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Posted on May 15, 2015 By Rabbi Yaakov Feldman | Series: | Level:

There are three especially important things to concentrate on in order to serve G-d well, R’ Salanter adds here at the end of this letter. (We’ll come to his lengthy excursion that we spoke of above after this.)

We must first be sure to foster a deep sensitivity in our heart to our flaws. We do that, as R’ Salanter has been saying all along, by studying, concentrating upon, and taking in our sages’ words of Mussar. That alone will encourage such a sensitivity. We must then concentrate on conquering our yetzer harah (i.e., on actually resisting the urge to do one wrong thing or another). And then we must rectify that yetzer harah (i.e., by reaching the level where we’re no longer even tempted to do one wrongful thing or another),

There are actually three ways that Torah study helps us achieve that, he adds. Concentrating on it enables us to be refined, it acts as an “elixir” for what ails us, and it serves as a source of true life.

But just as there are learned and unlearned people there are also learned and unlearned ways to serve G-d. The unlearned way is to serve Him without much thought or analysis, in simple faith and wholeheartedly. Now, while that’s laudable, it also makes it easier to be thrown by arguments against the faith. A learned person delves into things with his thoughts intact and thus secures his faith with a depth of conviction the other person could not.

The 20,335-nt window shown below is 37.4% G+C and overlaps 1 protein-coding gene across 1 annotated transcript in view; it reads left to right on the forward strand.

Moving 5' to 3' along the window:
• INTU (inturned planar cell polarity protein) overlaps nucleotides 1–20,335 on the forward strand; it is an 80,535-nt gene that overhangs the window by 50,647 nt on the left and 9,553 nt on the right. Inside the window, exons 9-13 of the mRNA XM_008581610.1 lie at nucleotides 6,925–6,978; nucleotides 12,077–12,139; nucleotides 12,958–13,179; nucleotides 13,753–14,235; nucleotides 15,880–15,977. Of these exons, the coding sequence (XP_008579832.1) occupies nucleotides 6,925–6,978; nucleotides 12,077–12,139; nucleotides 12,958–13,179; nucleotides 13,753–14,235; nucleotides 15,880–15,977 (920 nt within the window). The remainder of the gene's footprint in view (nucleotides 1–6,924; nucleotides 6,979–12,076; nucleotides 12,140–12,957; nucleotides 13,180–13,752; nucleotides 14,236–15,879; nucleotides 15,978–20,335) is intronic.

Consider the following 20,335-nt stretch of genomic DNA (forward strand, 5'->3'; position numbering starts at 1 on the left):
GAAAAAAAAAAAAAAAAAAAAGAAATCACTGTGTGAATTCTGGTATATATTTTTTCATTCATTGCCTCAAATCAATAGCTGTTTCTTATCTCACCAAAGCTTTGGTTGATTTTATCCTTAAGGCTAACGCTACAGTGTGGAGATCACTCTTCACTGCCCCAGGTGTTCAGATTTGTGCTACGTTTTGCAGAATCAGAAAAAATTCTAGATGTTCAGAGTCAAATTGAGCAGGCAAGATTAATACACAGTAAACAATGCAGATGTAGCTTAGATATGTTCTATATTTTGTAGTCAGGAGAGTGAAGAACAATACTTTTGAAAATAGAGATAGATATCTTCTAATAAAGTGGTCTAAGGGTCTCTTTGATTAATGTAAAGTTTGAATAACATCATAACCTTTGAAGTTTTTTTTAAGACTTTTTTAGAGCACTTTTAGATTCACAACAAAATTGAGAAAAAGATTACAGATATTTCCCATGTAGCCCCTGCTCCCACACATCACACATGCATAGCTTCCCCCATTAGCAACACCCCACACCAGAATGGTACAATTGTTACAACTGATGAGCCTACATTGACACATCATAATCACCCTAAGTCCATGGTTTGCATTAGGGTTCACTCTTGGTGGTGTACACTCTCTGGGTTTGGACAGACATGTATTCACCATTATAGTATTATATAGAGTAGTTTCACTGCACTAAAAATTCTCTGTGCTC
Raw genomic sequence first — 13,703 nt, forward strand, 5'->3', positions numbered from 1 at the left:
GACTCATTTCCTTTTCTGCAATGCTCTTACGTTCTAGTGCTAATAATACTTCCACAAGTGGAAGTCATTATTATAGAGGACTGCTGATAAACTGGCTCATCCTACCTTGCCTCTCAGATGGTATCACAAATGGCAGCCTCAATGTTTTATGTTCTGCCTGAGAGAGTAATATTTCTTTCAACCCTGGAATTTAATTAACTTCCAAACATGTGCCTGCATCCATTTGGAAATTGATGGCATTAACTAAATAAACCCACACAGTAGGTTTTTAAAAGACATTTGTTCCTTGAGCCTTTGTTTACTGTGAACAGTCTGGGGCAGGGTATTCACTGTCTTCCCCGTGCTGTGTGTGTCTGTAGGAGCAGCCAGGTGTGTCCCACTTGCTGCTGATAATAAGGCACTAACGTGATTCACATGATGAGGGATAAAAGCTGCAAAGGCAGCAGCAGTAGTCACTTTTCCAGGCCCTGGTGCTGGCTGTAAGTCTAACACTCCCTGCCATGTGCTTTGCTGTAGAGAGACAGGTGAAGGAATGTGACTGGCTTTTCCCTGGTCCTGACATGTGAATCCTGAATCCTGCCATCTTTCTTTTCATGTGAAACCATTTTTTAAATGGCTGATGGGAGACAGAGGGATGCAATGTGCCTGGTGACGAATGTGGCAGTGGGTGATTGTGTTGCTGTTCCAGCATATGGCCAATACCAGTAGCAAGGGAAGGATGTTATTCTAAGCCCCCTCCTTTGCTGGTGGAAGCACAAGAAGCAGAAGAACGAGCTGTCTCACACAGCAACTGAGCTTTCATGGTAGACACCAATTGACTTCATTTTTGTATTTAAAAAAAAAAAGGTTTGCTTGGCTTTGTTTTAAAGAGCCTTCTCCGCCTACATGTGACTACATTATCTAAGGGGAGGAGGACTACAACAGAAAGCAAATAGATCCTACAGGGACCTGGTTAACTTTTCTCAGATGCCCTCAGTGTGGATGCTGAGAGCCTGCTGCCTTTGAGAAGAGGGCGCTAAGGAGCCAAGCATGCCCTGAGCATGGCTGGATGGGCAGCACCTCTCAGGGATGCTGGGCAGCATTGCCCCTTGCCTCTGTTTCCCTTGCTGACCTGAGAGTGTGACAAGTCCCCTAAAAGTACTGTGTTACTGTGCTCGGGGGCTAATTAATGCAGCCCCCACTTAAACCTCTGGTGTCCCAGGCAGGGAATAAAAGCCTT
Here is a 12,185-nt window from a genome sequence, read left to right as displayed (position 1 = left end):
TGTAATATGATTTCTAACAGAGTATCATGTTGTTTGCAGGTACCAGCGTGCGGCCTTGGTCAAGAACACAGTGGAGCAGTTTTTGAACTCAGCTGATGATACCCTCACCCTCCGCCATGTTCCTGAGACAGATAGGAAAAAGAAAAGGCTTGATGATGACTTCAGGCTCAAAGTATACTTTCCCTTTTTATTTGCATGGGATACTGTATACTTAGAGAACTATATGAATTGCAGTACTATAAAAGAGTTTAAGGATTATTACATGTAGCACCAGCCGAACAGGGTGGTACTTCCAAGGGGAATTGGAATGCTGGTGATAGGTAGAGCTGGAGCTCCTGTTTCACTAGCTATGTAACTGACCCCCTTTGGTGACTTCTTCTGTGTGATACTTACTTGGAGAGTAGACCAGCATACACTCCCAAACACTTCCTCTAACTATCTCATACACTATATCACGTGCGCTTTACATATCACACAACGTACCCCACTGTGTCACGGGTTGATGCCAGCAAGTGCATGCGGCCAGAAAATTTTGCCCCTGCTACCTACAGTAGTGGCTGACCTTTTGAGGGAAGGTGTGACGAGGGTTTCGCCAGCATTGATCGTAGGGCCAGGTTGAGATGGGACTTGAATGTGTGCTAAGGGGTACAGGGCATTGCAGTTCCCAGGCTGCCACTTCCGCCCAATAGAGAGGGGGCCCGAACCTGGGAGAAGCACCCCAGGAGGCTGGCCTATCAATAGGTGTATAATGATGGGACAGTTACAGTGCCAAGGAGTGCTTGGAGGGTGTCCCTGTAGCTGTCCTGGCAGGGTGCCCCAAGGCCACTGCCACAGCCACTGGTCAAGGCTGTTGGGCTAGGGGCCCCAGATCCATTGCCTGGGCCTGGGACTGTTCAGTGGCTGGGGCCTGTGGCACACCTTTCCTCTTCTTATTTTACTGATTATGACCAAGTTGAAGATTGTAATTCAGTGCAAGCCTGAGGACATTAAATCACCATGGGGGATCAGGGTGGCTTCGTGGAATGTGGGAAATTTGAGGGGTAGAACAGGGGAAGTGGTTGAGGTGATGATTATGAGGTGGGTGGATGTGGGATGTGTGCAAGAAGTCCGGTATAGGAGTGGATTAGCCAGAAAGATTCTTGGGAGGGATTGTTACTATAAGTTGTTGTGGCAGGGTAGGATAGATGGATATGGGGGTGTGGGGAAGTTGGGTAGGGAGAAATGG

Along the same lines, G-d interacts with us all on two levels as well: by means of the usual cause-and-effect ways of the world (which He is behind nonetheless), and miraculously. But R’ Salanter ends this letter with the remark that it’s clear that G-d must have a compelling reason to go beyond the everyday system of cause-and-effect and it must be based on one’s merits.

What would merit that? — our using our minds to delve into things deeply and analytically. That’s to say that we only deserve G-d’s special considerations by being deeply self-aware as well as being highly aware of others’ own needs, which is actually the goal of Mussar study at bottom.

Text Copyright © 2010 by Rabbi Yaakov Feldman and